It looks like a normal soccer ball, but Soccket has a secret: a hole for a charging cable. Designed by two Harvard students, the ball has a pendulum-like mechanism inside that stores kinetic energy produced during play. Thirty minutes of play can power an LED lamp for three hours. The plan is to distribute the ball to kids across Africa, helping to bring electricity to rural areas. In this photo, we can see that Soccket also happens to appeal to US presidents.
Future dads can experience the sensations related to pregnancy, feeling the baby as it moves and kicks. The diaper company Huggies and a team of US researchers created a pair of pregnancy bands for expecting couples that replicate any baby movement felt by the mother on a matching band for the father. Read more »
Even if medicines are getting smarter thanks to nanotechnology, they still often require human direction. The Healing Game, a speculative nano-device developed by Martijn van den Broeck at the Next Nature Lab, offers this to the patient in the form of a lifesaving video game.
Treating mental illness has never been an easy or short task. But what if the process can be controlled entirely by the patient, and is as interesting as playing video games? This idea, call neurofeedback, and was relegated to the realm of pseudoscience for decades. However, new research has set off a revolution in this field.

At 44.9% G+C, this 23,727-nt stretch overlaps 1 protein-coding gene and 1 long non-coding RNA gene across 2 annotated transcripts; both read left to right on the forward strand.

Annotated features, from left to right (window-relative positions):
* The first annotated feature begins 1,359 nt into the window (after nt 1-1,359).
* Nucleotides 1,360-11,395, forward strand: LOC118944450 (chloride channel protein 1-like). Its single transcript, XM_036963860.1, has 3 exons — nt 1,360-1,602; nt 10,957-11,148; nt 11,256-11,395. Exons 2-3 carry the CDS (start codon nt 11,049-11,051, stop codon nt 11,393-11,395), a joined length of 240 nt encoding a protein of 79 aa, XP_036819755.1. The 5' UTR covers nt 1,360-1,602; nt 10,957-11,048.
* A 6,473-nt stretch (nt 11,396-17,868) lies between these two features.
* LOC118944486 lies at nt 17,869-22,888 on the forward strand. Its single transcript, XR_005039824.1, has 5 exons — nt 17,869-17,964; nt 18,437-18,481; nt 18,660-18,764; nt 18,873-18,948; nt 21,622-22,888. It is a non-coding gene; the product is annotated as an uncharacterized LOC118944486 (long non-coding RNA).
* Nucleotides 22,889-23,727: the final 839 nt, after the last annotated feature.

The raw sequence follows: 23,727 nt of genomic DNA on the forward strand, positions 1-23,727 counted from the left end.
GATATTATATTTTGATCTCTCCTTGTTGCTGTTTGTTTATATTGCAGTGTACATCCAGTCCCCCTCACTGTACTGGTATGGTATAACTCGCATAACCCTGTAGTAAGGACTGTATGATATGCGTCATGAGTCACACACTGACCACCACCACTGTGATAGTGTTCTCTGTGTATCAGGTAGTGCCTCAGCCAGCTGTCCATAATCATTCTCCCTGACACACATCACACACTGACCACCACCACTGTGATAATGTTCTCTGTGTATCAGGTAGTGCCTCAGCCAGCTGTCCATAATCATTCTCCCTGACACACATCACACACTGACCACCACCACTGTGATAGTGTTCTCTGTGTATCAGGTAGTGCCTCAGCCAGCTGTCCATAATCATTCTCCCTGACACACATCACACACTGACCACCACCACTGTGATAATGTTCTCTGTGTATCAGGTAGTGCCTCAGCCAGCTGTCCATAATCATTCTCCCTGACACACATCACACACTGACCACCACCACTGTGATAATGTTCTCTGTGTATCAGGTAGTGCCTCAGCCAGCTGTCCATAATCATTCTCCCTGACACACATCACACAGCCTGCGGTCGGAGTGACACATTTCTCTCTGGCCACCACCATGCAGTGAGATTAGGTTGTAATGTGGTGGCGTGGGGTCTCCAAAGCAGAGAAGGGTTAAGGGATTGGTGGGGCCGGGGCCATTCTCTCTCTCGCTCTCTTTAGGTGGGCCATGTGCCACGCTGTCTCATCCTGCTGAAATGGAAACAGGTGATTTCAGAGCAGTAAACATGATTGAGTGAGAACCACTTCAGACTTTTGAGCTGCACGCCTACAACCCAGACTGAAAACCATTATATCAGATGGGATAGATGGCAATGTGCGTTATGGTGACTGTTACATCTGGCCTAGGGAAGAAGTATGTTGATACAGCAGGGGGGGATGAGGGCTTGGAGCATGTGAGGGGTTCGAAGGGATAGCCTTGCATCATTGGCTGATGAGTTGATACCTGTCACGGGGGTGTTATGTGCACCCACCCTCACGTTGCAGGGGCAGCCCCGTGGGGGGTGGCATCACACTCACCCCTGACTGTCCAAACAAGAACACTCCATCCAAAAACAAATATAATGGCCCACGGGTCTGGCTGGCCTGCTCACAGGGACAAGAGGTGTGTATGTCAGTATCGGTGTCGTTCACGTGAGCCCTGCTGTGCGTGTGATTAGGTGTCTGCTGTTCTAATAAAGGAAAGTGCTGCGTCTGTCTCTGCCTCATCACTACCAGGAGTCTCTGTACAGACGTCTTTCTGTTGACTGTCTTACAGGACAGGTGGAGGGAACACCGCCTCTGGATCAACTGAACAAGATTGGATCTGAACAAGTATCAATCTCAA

Like the biosphere the technosphere is all around us. It contains TV, mobile phone, GPS, Wi-Fi and radio waves. Radio waves are omnipresent, can move through objects and yield a low amount of power. A research team from Georgia Tech School of Electrical and Computer Engineering made significant developments in harvesting this free energy from the technosphere.
Using an ultra-wideband antenna they are able to harvest energy from a broad frequency range, stretching from FM radio to radar (100MHz to 15GHz). With the use of a standard ink-jet printer, equipped with nanoparticle ink, the ultra-wideband antenna can be produced at a very low cost.
These antennas could provide a small but constant flow of electricity which could be used to power RFID tags, environmental monitors, medical sensors, calculators, clocks and other low power devices. Many of these devices are currently powered by batteries that eventually fade away or cannot survive temperature changes.